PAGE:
Coalition delivered requisite Budget despite the odds

 

While just over a week ago the Government lacked resolve, it has now introduced the harsh measures needed, writes STEPHEN COLLINS

THE RELATIVELY calm response to one of the toughest budgets in the history of the State has come as a huge relief to the Coalition which has now made it intact through one of the most gruelling few months ever faced by an Irish government.

There were a number of times since the summer when it appeared as if the Government might lose its nerve. Less than a week before the Budget, it was on the point of a deal with the trade unions that threatened to destroy its credibility, as well as its budgetary strategy, but somehow it managed to get back on the rails.

Minister for Finance Brian Lenihan must take a lot of the credit for the fact the Coalition screwed its courage to the sticking point and took the necessary painful decisions, regardless of the political consequences. The Government didn’t lose a single TD or any of its Independent supporters in the vote on the first cut in social welfare rates since Ernest Blythe’s budget of 1924. That is a tribute to the skill with which the public was softened up for the measure and the way it was packaged and delivered.

Ultimately, of course, the broad acceptance which greeted the Budget is a tribute to the good sense of the electorate, which knows that tough decisions are necessary now, to give the country a reasonable chance of a prosperous future.

Those most affected by the cuts are not likely to forget they suffered because of Fianna Fáil misrule from 1997 to 2008. That day of reckoning will come at the next election but, in the meantime, its basic instinct for political survival has managed to buy the party of near permanent power some more time.

One of the most surprising features was the way in which the Fianna Fáil backbench TDs stiffened the resolve of their Ministers. In the run-up to the Budget, there was a lot of speculation about whether the backbenchers would be prepared to support the necessary tough measures. In the event, it was the Taoiseach who seemed on the point of losing his nerve until the backbenchers, spurred by public outrage at the proposed fudge on unpaid leave for public servants, revolted and told their leaders to stand their ground.

Nobody had expected the threat to the Budget would come from backbenchers who thought it might be too soft.

While it is not clear what went on between Tuesday and Friday of last week, the backbench revolt strengthened Lenihan’s hand in ensuring there was no backsliding. It meant that when the measure was unveiled, it was broadly what Government TDs wanted and what the public had come to expect.

Of course it will not be all plain-sailing in the weeks and months ahead. Public service unions are likely to take industrial action and those affected by the welfare cuts will make their voices heard but, in immediate political terms, the worst is over for the Coalition. Since the summer, it has managed to get the Lisbon Treaty passed, a new programme for government put in place, Nama finally established and now the Budget passed by the Dáil. That’s a lot more than many people expected back in September.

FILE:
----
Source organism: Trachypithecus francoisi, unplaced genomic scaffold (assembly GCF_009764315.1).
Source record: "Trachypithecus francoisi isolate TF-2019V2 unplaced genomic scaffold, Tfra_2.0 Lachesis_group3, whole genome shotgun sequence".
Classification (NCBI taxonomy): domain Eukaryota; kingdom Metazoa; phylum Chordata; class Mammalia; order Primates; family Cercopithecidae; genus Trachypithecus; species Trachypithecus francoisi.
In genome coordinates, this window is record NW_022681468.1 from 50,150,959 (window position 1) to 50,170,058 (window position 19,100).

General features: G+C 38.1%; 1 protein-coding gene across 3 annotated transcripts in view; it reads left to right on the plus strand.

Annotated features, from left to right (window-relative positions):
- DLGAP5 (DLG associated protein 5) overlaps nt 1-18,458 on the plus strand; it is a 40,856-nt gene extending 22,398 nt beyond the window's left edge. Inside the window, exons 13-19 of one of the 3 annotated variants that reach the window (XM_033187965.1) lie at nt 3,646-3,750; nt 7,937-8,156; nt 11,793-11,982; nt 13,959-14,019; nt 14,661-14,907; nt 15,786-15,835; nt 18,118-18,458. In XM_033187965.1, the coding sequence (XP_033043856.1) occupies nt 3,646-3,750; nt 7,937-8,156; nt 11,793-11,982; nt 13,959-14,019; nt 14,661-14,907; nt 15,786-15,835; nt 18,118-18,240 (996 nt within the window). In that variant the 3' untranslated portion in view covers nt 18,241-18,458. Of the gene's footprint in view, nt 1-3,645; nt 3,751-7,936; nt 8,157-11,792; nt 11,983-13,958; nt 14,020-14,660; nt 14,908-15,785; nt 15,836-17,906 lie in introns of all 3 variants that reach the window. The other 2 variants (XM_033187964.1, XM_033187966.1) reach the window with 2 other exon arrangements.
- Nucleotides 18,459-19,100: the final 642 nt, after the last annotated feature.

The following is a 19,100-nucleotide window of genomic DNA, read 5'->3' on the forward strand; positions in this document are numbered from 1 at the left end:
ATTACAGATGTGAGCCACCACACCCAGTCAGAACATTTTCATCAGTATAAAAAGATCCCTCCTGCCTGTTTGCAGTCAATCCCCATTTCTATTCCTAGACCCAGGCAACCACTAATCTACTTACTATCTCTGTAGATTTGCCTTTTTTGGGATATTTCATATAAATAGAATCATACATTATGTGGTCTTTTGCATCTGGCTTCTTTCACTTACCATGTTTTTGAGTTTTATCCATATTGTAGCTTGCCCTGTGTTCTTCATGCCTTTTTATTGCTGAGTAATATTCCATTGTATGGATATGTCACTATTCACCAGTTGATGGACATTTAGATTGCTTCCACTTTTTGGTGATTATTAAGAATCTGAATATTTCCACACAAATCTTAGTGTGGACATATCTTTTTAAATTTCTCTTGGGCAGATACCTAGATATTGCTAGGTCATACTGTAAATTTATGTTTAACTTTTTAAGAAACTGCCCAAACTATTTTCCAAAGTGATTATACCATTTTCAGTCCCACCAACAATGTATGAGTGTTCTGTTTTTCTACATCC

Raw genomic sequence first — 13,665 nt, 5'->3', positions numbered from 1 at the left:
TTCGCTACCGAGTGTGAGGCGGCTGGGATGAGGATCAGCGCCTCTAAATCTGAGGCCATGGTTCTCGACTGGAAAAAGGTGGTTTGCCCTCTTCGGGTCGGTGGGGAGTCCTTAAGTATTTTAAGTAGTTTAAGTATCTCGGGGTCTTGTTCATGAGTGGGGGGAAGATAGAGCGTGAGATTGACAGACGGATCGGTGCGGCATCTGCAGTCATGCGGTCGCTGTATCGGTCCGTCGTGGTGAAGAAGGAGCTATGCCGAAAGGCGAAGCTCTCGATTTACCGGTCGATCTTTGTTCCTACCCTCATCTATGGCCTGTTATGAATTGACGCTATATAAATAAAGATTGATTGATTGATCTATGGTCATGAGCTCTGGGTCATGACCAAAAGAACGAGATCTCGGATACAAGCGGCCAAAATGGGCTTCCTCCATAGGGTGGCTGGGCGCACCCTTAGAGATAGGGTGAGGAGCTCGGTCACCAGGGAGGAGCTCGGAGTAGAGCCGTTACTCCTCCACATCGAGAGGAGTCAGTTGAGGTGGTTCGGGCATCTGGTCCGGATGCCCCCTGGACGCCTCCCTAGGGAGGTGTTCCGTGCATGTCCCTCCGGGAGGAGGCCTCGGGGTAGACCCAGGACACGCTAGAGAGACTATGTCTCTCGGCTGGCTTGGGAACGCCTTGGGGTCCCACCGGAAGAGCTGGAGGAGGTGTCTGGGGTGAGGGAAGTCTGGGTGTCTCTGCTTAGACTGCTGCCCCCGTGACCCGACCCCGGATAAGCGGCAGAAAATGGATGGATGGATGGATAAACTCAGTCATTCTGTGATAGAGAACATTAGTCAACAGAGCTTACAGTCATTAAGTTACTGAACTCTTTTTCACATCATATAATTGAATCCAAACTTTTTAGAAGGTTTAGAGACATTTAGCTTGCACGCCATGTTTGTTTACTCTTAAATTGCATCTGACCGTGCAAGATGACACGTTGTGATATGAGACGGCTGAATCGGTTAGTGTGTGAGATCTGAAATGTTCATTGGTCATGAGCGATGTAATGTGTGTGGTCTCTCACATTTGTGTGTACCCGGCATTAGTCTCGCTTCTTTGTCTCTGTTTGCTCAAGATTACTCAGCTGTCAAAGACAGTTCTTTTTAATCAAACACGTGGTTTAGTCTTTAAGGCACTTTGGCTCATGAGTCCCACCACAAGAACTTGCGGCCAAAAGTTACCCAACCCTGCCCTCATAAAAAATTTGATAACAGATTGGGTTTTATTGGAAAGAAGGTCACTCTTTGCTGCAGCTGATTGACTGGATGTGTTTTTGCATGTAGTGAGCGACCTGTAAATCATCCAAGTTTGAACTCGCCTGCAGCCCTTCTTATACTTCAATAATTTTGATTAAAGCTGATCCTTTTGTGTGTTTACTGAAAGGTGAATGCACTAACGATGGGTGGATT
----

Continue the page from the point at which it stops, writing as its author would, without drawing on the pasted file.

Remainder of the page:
The Opposition parties were somewhat taken aback by the fact the Budget turned out to be as tough as predicted. Fine Gael didn’t appear quite sure how to respond. The party has been insisting for over a year that the correct approach to getting out of the crisis is to cut public spending rather than increase taxes. While it objected to many of the details, the party was not able to offer any serious criticism of the overall approach.

One of the key things the main Opposition party has going for it is the standing of its finance spokesman Richard Bruton. He was one of the very few people who forcefully pointed out main errors of Government policy during the boom years. Even his own party did not take him seriously enough and in the last election campaigned on the state of the health service rather than the economy. He gives his party credibility, even when it feels obliged to do the things oppositions do and try and pretend there is some easier way of cutting €4 billion from public spending.

Labour did not even bother to come up with any serious suggestions about how spending could be cut. The party notionally accepted the need to reduce Government spending by €4 billion but opposed both the public service pay cuts and the social welfare cuts. The only alternative to those cuts is to increase taxation and the party should just bite the bullet and say that.

One Labour TD who did point up a serious flaw in the Budget was Seán Sherlock from Cork East who attacked the Government for placing so much of the burden on young people: “This budget was drafted by silver-haired politicians and mandarins who have their mortgages paid and children reared for the most part, it shows blatant disregard for school-leavers, college students, graduates and young, low-income families.”

The contrast between the pain being inflicted on young people, whether public servants or unemployed graduates, contrasts sharply with the kid-glove treatment being given to well-heeled public service pensioners. Lenihan’s eagerness not to follow the entire Ernest Blythe strategy has exacerbated an already serious imbalance between serving and retired public servants.

There is a political adage that governments are never quite as unstable or as stable as they look. Having moved into the stable category with the passage of the Budget, the Coalition would be wise not to relax too much.

The real impact of Nama on the banking sector and the wider economy is still the big unknown. The decision to bail out Anglo Irish Bank at an extraordinary cost to the Irish taxpayer may in time prove to be the real Achilles heel of the Coalition.

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